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Thursday, November 26, 2020

Be Aware of Spiritual Wickedness

In this life "we do not wrestle against flesh and blood, but against spiritual hosts of wickedness in the heavenly places” (Eph. 6:12). God’s power and authority exist independent of human policy, government, and culture, and those who are “in Christ” belong to his eternal realm. We believe in the “visible and invisible” and sometimes find ourselves in situations where we must confront the demonic.

Participation in occult activities is equivalent to walking into enemy territory. What may seem benign at first, is spiritually and physically dangerous. The Devil never misses an opportunity to corrupt and destroy through manipulation, lies, and distortions. Those who scoff at supernatural realities are easy targets. Those beguiled by the supernatural become easy prey.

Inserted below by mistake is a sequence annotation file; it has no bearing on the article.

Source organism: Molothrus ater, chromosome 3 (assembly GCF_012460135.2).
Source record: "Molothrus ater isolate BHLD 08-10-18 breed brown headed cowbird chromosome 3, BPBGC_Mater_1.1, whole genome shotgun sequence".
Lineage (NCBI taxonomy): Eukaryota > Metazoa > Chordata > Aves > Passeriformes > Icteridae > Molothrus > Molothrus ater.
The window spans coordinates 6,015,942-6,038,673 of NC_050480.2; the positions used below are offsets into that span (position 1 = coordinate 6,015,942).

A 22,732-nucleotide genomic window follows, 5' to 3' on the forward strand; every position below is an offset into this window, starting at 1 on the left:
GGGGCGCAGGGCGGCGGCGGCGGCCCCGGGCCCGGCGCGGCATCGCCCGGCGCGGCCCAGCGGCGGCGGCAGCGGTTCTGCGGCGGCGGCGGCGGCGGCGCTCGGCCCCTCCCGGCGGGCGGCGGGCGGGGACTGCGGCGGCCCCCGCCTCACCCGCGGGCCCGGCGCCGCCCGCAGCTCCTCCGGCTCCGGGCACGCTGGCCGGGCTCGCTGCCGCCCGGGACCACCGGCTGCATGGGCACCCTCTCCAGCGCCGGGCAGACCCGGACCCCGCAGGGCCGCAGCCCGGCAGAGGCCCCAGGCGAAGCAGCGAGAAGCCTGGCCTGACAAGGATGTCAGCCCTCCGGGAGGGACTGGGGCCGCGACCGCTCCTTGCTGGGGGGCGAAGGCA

Christians are especially vulnerable. We should refrain from use of Tarot cards and Ouija boards, never participate in séances or shamanic rituals, never purchase occult objects, or visit places that the local populations perceive as inhabited by spirits. The Ouija board uses an iron-shaped “planche” which is a shamanic device. In rural India it is hung from the branch of a “sacred” tree and used for divination.

John 4:1 advises: “Beloved, do not believe every spirit, but test the spirits to see whether they are from God, for many false prophets have gone out into the world.” Unfortunately, the trance states that Pentecostals praise as a “gift of tongues” or being “slain in the spirit” mimic the trances of occultists. We should beware of spiritual counterfeits.

We should avoid forums and groups that explore “spirituality” since this term never refers to orthodox Christianity. Preoccupation with witches, ghosts, and movies or games about the supernatural suggests demonic influence. Anything that incites fear is not of the Lord Jesus Christ.